SEATTLE,, a month away from the launch of its commercial real estate website, on Friday told 17 of its 40 employees they will be laid off at the end of this week.

The Seattle-based company has been struggling to find additional financing since April when it announced a $2 million round of financing led by Loeb Partners and Insignia Financial Group, both based in New York. Elie Feingold, who founded the company in 1998, tells that the company got tripped up by August, a notoriously terrible time to find money.

To boot, says Feingold, “we recently learned that our ability to raise bridge capital (from existing investors) was diminished, and that it is going to take quite a while to raise additional capital. In light of that, we had to make the hard decision of letting a significant number of people go.”

Still, says Feingold, the company is looking forward, and still has a lot of things going for it. The company’s current operating cash is coming from previous bridge-round support from current investment partners, according to Feingold, who would not elaborate.

“Fortunately, we have a lot of significant relationships that we’ve already built and are very far down the line with,” he tells “So we have pretty full confidence that we will soon be able to talk about more positive news.”

If that means the company is a good acquisition target, no one is saying. When asked if the company was considering that route, Feingold chose not to comment.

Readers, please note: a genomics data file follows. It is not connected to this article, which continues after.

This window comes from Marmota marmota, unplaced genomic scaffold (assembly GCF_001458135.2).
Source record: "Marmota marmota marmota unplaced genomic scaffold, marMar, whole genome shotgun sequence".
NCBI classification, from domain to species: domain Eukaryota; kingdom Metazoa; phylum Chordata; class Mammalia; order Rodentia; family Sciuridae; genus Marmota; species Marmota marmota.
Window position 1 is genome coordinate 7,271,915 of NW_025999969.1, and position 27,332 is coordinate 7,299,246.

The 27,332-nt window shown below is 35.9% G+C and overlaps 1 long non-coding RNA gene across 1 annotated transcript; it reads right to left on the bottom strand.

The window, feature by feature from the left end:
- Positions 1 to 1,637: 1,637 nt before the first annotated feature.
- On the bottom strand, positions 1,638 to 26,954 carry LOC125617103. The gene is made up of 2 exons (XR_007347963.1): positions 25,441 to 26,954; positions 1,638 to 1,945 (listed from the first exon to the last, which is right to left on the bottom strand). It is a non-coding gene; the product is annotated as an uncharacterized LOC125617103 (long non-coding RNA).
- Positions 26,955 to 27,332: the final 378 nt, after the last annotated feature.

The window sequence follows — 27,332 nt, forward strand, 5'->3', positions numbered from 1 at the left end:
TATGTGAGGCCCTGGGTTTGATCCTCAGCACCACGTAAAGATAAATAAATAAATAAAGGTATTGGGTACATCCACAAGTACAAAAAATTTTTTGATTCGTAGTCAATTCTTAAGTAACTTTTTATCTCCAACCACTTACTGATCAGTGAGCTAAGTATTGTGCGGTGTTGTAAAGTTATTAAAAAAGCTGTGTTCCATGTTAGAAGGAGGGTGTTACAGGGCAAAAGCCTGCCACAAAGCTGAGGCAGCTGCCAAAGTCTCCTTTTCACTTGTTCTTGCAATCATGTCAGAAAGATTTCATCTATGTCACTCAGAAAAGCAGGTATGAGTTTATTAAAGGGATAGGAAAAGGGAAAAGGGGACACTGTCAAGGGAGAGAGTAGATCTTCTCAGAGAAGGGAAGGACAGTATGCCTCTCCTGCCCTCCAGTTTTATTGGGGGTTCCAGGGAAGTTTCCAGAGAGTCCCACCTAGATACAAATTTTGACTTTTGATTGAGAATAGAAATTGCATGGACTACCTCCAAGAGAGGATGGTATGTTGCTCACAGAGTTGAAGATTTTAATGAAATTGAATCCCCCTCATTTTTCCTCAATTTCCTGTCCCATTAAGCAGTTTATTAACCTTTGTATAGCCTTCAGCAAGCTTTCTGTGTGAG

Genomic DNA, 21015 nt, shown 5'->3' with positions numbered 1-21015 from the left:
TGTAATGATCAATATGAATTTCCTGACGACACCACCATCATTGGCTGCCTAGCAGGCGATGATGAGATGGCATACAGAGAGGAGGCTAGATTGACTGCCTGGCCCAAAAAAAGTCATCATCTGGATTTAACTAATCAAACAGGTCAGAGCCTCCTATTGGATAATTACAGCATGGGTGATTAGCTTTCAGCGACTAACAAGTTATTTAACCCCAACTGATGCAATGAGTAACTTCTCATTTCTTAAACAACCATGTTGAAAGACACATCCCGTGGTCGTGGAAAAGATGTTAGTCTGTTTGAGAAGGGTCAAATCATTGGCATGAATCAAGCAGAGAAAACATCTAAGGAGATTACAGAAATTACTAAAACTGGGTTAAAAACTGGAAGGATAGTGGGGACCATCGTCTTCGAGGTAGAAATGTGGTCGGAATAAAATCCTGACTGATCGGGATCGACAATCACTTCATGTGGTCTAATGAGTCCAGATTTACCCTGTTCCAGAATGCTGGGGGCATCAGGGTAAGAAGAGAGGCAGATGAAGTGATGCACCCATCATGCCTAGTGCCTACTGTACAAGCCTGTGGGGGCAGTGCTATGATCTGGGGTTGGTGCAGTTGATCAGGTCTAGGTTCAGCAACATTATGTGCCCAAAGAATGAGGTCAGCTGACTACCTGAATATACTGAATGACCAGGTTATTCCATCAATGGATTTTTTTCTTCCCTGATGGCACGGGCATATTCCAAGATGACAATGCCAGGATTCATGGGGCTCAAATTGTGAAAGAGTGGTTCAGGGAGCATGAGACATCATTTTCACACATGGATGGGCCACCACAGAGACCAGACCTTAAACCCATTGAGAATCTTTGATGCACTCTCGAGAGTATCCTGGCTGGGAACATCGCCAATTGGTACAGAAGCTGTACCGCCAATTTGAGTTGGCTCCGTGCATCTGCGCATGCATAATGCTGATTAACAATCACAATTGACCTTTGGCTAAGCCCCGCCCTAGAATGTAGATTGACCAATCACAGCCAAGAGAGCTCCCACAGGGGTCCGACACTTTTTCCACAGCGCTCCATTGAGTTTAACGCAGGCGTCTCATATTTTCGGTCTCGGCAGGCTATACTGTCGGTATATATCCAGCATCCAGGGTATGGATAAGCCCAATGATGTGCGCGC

In the meantime, Feingold is making sure he provides his employees with as much support finding new work as they have given the company in creating “a new way to lease business space.” that Feingold says will be complimentary to existing sites listing space for lease or sale.

Indeed, says Feingold, after giving notice to employees on Friday, and telling them they could use this week to search for new jobs before being officially laid off, all 40 employees showed up for work on Monday. Many also volunteered to stay on and work for free, he says.

“Despite what is honestly a painful and difficult time, we also see that there’s a lot of good stuff out ahead of us,” Feingold says. “That, fortunately, is keeping us busy.”

For the record, the earliest inkling that something less than positive happened at Cubitz on Friday was provided by a unique, rumor-based website focused on struggling dot-com companies. The site, the URL for which is a profane play on Fast Company (fill in the blanks to find it: www.f—, added Cubitz on its website this morning, though some of the information was erroneous.

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